Weekend Tangent: Sensationalistic U of Sheffield/Routledge academic book cover: “Japan’s International Relations” (pub Aug 2011)
Posted by arudou debito on May 14th, 2011
Hi Blog. Faculty members at the University of Sheffield, a venerable British institution for Japanese studies, have released their third edition of an academic book on Japan’s International Relations with a rather sensationalistic cover. I forward the letter of complaint from friend Amanda Harlow (used with permission):
From: Amanda Harlow
Subject: Japan’s International Relation book cover
Date: May 13, 2011
Dear Professor Dobson,
[This and past editions still available on Amazon.com and Amazon.co.uk]
This cartoon panders to the worst stereotyping of Japanese people and I feel this is a surprising choice for a respected British institution such as the University of Sheffield. If this was a mob of Japan-bashers on the streets of China, or a crazy nationalistic website I would not be surprised. But the School of East Asian Studies? Really?
Is it meant to be ironic? If so, I think this illustration would be better as an inside picture and not used on the cover of a book that is supposedly about international relations.
Here in Japan (I live in Sapporo with my Japanese husband and family) there are endless gaijin-bashing images and Debito Arudou, a friend of mine, is a well known activator on discrimination issues – if he found this image of a non-Japanese on a Japanese book cover we would all shake our heads and groan.
Can you possibly think again before publication?
PREVIOUS EDITION COVERS:
From Amazon: Product Description
The latest edition of this comprehensive and user-friendly textbook provides a single volume resource for all those studying Japan’s international relations. It offers a clear and concise introduction to the most important aspects of Japan’s role in the globalized economy of the twenty-first century. The book has been fully updated and revised to include comprehensive discussions of contemporary key issues for Japan’s IR, including:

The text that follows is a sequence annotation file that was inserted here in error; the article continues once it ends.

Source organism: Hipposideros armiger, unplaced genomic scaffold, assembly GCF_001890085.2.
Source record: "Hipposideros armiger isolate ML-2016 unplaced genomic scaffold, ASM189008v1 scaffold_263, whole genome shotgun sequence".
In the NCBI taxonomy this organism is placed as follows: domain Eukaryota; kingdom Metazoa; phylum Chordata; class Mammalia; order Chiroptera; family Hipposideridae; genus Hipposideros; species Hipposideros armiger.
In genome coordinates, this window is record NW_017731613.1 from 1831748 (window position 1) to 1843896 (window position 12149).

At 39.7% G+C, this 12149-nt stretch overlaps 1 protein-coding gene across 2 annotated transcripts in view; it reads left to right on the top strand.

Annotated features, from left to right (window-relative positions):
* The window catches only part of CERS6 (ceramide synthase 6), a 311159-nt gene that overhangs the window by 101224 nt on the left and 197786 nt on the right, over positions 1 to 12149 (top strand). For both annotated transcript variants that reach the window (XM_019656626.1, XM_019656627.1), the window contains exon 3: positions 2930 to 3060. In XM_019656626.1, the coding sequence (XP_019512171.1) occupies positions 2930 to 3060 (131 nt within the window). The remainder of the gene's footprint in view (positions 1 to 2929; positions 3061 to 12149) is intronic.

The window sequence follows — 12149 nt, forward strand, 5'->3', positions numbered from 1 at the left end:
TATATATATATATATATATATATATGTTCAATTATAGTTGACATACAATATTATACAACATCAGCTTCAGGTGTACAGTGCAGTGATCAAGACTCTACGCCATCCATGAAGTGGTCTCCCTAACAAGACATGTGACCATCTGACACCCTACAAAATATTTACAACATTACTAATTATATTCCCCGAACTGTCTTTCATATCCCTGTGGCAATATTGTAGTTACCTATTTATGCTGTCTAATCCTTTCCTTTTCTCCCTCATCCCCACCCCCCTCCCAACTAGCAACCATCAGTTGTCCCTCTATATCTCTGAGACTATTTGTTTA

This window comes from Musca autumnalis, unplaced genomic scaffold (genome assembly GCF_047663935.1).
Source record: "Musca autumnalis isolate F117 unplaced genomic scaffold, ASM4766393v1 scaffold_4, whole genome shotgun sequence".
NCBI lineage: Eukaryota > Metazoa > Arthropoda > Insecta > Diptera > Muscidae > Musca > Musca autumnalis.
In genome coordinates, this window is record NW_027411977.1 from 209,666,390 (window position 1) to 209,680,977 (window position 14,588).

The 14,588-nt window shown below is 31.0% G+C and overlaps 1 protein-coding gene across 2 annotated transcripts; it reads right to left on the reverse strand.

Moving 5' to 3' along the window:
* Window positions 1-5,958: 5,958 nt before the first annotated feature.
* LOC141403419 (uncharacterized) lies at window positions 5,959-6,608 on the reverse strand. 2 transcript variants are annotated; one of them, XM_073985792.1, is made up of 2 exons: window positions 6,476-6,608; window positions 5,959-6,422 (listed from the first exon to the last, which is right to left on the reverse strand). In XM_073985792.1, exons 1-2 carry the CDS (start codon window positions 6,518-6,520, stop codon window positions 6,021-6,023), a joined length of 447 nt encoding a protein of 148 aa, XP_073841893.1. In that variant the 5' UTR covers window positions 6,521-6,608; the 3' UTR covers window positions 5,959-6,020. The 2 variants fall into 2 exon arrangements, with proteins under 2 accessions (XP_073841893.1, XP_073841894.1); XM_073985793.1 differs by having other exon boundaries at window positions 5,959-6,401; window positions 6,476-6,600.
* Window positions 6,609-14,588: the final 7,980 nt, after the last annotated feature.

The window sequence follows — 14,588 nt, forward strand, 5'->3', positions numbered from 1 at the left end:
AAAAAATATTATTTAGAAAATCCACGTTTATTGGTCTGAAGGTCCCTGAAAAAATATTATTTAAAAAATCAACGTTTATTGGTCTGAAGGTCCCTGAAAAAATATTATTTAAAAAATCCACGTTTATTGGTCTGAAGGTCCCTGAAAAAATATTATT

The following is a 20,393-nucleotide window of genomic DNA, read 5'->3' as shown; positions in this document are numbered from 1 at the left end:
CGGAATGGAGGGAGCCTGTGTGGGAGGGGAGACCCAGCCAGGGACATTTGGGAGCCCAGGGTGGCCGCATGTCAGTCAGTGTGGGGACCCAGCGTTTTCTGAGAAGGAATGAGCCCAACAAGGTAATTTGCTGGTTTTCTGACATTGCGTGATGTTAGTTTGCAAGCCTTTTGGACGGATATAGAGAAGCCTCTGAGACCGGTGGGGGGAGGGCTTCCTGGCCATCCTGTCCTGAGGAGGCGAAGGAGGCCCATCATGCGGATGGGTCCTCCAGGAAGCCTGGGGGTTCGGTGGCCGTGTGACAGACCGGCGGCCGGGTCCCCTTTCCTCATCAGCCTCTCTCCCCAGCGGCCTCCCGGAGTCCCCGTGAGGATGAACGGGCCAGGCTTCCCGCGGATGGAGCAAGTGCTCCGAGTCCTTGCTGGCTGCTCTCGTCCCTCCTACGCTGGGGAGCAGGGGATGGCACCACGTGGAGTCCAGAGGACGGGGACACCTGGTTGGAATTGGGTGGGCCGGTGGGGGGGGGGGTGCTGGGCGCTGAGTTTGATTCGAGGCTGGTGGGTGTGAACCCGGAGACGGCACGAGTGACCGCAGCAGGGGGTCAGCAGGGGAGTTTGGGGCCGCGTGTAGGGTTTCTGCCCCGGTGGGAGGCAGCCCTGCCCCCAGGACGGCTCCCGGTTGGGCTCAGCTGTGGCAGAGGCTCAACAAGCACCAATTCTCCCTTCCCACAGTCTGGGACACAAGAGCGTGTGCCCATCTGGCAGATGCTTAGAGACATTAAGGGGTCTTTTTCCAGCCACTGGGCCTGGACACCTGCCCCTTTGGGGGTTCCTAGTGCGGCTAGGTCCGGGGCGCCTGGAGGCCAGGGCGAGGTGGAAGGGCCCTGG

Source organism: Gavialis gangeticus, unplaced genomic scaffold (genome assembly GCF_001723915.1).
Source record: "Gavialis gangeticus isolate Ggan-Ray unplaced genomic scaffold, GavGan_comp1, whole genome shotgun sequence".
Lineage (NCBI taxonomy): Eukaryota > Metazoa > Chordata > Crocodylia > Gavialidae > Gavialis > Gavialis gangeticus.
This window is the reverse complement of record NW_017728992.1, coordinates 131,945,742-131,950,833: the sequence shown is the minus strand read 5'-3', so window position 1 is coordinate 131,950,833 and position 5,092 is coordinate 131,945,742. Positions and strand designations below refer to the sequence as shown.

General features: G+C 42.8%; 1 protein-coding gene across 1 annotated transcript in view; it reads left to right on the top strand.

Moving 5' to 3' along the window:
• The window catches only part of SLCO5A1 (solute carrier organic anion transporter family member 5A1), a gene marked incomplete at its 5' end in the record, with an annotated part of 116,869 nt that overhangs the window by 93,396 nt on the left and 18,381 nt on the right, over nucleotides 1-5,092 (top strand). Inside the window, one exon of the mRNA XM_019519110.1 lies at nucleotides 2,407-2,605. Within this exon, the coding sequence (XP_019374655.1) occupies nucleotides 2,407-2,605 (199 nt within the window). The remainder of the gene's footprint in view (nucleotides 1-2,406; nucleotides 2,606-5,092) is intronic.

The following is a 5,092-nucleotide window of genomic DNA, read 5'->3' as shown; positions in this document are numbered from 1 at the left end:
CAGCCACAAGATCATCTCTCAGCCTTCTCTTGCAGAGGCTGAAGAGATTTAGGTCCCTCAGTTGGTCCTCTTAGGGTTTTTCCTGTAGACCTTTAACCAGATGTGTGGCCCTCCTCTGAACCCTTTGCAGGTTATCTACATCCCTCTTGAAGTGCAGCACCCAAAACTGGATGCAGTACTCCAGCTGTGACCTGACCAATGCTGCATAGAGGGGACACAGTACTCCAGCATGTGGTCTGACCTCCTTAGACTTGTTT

- the rise of China
- reaction to the global economic and financial crisis since 2008
- Japan’s proactive role after 9/11 and the war on terror
- responses to events on the Korean Peninsula
- relations with the USA and the Obama administration
- relations with Russia, Central Asia and the Middle East
- changing responses to an expanding and deepening European Union
Extensively illustrated, the text includes statistics, maps, photographs, summaries and suggestions for further reading, making it essential reading for those studying Japanese politics, and the international relations of the Asia Pacific.
Glenn D. Hook is Professor of Japanese Studies in the School of East Asian Studies, University of Sheffield.
Julie Gilson is Senior Lecturer in the Department of Politics and International Studies, University of Birmingham.
Christopher W. Hughes is Professor of International Politics and Japanese Studies, University of Warwick.
Hugo Dobson is Professor in the International Relations of Japan, University of Sheffield.
COMMENT: Okay, I shake my head and groan. Arudou Debito